No one shouts “Move that Bus!” for Chris Couch.
Unlike the television show, “Extreme Makeover”, where home renovations, often including a new house built from the ground up, are provided for the less fortunate, Couch doesn’t have a bullhorn, endless resources, an army of volunteers, or a cheering section.
But what he does provide for Gates County residents through the “Faith Community At Work For Safer Housing” is, well: priceless.
A native of Hickory in western North Carolina, Couch has worked at a little bit of everything in his lifetime: auto mechanic, sheet metal worker, and crane operator, among them.
Two and a half years ago he was working at the Newport News Shipyard when he became a victim of lay-offs. Through his church, Eure Baptist, he had worked on several volunteer assistance projects in eastern North Carolina and felt he was ready for a new “calling” in life.
“I have lived in Gates County for the past 17 years,” the soft-spoken Couch says as we ride out to one of his nearly-completed projects in his SUV filled with tools and materials. “And I’d always wanted to do something to help the elderly in our community as a volunteer.”
“What I do has made me feel fulfilled because I feel God is using me for his purpose,” he added.
Financially, his new job is miles away from his old ones, but he adds with a smile that he has no regrets.
“We (the Housing Committee) take applications from the totally disabled, I go out and evaluate to job of what’s needed and bring that information back to the housing committee,” Couch said. “We meet once a month, I inform them what’s needed and we vote on what’s needed for each different situation.”
“We process this,” he adds, “and try to get help to the people in the way that’s quickest and most efficient. I feel like I’m helping the vulnerable of Gates County.”
Colleen Turner, Gates County’s Department of Social Services Director, is also co-chairman of the Housing Committee formed thru the local faith community. Among the committee’s 24 members, she points out some 65 Gates County churches are involved in some way along with church pastors, other agencies, the Albemarle Commission, and community volunteers.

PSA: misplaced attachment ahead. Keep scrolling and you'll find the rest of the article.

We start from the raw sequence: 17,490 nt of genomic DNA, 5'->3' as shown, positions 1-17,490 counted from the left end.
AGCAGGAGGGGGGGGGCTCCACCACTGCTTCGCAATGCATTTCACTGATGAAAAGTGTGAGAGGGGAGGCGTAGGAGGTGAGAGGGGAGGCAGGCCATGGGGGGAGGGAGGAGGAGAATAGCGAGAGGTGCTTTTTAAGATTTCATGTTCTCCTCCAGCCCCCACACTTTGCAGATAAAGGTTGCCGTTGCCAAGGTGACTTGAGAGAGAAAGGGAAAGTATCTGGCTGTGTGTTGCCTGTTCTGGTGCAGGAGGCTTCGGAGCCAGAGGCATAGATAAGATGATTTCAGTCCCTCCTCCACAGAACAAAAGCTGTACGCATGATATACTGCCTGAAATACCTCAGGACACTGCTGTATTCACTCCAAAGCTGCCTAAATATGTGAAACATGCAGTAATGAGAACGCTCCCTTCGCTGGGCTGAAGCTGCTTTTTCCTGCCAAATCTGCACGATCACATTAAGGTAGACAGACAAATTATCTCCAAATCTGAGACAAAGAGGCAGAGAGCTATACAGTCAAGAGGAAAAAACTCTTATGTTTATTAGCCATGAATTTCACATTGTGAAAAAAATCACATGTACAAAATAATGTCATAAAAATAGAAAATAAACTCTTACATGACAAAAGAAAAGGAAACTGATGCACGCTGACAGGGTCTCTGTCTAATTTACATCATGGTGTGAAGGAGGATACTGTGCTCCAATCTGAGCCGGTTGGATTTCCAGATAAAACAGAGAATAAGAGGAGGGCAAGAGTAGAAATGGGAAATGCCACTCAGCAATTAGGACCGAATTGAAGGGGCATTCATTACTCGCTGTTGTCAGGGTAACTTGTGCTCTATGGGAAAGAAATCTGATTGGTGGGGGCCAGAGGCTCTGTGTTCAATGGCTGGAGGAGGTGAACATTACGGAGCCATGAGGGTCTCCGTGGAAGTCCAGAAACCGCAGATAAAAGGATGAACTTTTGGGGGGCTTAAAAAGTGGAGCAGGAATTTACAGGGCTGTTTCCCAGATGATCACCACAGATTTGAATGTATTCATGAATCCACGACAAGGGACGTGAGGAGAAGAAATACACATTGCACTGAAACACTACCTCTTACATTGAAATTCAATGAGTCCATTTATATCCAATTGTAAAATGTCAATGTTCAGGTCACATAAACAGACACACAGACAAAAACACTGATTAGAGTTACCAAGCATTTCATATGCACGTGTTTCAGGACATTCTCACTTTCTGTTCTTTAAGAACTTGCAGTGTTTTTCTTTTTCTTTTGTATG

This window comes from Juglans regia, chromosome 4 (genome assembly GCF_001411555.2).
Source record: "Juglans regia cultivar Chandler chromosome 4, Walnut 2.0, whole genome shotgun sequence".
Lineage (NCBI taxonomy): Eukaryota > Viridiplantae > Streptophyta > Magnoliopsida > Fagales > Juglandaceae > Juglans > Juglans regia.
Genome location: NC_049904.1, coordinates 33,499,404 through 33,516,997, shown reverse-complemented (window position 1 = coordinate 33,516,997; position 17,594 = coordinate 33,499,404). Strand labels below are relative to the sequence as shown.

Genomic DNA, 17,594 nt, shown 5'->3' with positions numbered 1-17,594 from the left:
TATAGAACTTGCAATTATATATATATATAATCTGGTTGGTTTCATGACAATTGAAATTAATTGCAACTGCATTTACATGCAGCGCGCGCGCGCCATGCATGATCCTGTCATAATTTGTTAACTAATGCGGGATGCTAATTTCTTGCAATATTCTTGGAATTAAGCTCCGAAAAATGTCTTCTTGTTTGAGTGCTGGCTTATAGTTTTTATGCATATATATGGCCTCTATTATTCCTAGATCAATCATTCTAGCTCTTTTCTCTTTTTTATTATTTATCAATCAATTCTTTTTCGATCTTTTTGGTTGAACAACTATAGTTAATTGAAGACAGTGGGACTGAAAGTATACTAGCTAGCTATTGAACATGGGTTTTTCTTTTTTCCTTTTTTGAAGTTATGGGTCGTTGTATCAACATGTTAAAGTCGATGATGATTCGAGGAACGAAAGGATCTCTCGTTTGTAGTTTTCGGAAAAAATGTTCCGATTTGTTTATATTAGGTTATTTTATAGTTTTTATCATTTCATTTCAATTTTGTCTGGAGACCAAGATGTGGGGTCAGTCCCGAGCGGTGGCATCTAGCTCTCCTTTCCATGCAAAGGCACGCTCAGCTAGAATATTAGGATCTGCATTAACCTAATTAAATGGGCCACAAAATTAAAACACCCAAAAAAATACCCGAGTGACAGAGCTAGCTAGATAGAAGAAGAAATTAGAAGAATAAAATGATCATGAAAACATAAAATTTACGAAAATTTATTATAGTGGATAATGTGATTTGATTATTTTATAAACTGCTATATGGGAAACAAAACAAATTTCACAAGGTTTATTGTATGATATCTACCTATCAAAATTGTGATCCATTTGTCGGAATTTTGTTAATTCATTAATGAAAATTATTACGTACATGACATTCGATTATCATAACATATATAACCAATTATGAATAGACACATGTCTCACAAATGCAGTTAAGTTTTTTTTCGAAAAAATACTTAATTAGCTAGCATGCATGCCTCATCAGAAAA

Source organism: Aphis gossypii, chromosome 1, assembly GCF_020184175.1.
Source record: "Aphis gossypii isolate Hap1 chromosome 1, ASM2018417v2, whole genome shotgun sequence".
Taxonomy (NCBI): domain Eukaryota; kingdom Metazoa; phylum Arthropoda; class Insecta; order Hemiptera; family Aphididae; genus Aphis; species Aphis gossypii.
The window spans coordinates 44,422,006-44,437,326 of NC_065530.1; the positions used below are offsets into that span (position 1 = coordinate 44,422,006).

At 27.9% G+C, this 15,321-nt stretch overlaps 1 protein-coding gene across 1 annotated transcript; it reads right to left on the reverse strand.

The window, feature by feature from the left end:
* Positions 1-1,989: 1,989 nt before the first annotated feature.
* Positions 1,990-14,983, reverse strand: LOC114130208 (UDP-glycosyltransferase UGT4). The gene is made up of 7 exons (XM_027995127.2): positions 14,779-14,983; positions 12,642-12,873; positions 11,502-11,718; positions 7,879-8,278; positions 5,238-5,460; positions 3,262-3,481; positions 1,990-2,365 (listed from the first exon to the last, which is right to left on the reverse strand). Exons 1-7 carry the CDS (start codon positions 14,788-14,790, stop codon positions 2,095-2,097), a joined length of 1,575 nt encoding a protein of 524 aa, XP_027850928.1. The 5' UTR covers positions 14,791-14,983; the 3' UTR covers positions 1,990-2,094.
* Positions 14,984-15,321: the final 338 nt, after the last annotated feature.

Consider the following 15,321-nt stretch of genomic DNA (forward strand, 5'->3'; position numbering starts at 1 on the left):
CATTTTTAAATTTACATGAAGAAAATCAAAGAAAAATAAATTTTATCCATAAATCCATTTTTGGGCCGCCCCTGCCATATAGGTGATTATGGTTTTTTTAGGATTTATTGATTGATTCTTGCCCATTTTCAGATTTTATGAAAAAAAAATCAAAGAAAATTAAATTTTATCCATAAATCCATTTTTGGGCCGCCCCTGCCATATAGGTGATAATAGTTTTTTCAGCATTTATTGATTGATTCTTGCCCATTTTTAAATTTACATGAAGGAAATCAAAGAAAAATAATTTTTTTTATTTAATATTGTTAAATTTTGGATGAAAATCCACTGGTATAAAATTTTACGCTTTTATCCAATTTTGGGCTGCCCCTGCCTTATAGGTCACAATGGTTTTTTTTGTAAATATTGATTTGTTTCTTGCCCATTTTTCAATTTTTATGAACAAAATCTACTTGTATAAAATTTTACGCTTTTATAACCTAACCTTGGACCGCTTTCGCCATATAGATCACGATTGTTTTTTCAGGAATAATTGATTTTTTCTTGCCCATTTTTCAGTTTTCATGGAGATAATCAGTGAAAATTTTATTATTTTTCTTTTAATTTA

The housing committee has been around for over five years.
“Unfortunately, we haven’t taken any new applications in a year because we haven’t had the resources to meet the need,” Turner noted.
Part of the necessity may be because there is no Habitat For Humanity in Gates County and the U.S. Department of Housing and Urban Development (HUD) has stringent regulations, particularly with manufactured housing.
While permits and inspections are required by law, and everything must be up to code, the volunteer contributions include everything from manpower to building materials and in one case, an older manufactured home that was completely free of charge if it could be moved from its then location to the new home site.
“He’s done a great job of building partnerships, not just with the faith community, but also with businesses and organizations to donate money, materials, and even in some cases, labor and equipment,” Turner said.
“It’s not just the faith community, but also agencies that offer services to the elderly, the disabled, low income families with small children, and others in need,” Turner added.